August 21, 2014 11:19 am | by EurekAlert! | Comments

Ever heard of the water window? It consists of radiations in the 3.3 to 4.4 nanometre range, which are not absorbed by the water in biological tissues. New theoretical findings show that it is possible to develop coherent radiations within the water window....

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800 meters beneath Antarctic ice sheet, subglacial lake holds viable microbial ecosystems

August 21, 2014 11:16 am | by EurekAlert! | Comments

In a finding that has implications for life in other extreme environments, both on Earth and planets elsewhere in the solar system, LSU Associate Professor of Biological Sciences Brent Christner and fellow researchers funded by the National Science Foundation, or NSF, this week published a paper confirming that the waters and sediments of a lake that lies 800 meters....

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AAAS: Sri Lanka images show no significant increase in public facilities, despite promises

August 21, 2014 11:10 am | by EurekAlert! | Comments

Thousands of Sri Lankans remain refugees five years after a long civil war, and satellite-image analysis seems to reveal many new housing-like structures and development in a military zone in the northern part of the country. However, the analysis also shows no significant increase in civic facilities despite government claims that it has seized the land for public use....

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Smartphone-loss anxiety disorder

August 21, 2014 10:34 am | by EurekAlert! | Comments

The smart phone has changed our behavior, sometimes for the better as we are now able to connect and engage with many more people than ever before, sometimes for the worse in that we may have become over-reliant on the connectivity with the outside world that these devices afford us....

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For secure software: X-rays instead of passport control

August 21, 2014 10:27 am | by EurekAlert! | Comments

Trust is good, control is better. This also applies to the security of computer programs. Instead of trusting "identification documents" in the form of certificates, JOANA, the new software analysis tool, examines the source text (code) of a program....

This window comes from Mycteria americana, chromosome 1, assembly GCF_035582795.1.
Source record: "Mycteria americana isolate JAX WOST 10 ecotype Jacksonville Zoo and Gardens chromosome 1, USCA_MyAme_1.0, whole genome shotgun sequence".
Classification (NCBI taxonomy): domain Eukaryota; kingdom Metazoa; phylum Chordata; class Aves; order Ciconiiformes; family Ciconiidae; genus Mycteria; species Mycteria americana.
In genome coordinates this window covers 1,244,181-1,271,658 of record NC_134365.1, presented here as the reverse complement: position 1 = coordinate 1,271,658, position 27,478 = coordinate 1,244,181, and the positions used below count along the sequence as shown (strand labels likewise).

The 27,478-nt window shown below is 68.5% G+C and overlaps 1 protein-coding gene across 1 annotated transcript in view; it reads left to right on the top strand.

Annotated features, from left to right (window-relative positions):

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Toothpaste fluorine formed in stars

August 21, 2014 10:06 am | by EurekAlert! | Comments

The fluorine that is found in products such as toothpaste was likely formed billions of years ago in now dead stars of the same type as our sun. This has been shown by astronomers at Lund University in Sweden, together with colleagues from Ireland and the USA....

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Electric sparks may alter evolution of lunar soil

August 21, 2014 10:04 am | by EurekAlert! | Comments

The moon appears to be a tranquil place, but modeling done by University of New Hampshire and NASA scientists suggests that, over the eons, periodic storms of solar energetic particles may have significantly altered the properties of the soil in the moon's coldest craters through the process of sparking—a finding that could change our understanding of the evolution of planetary surfaces in the solar system....

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$14.5 million grant awarded to continue anthrax studies

August 21, 2014 9:59 am | by EurekAlert! | Comments

The National Institutes of Health has awarded the Oklahoma Medical Research Foundation a five-year, $14.5 million grant to continue its research on anthrax and the bacteria's effects on humans. For 10 years, OMRF scientist Mark Coggeshall, Ph.D., and his colleagues have studied the human immune response to anthrax bacteria as part of NIH's Cooperative Centers for Human Immunology....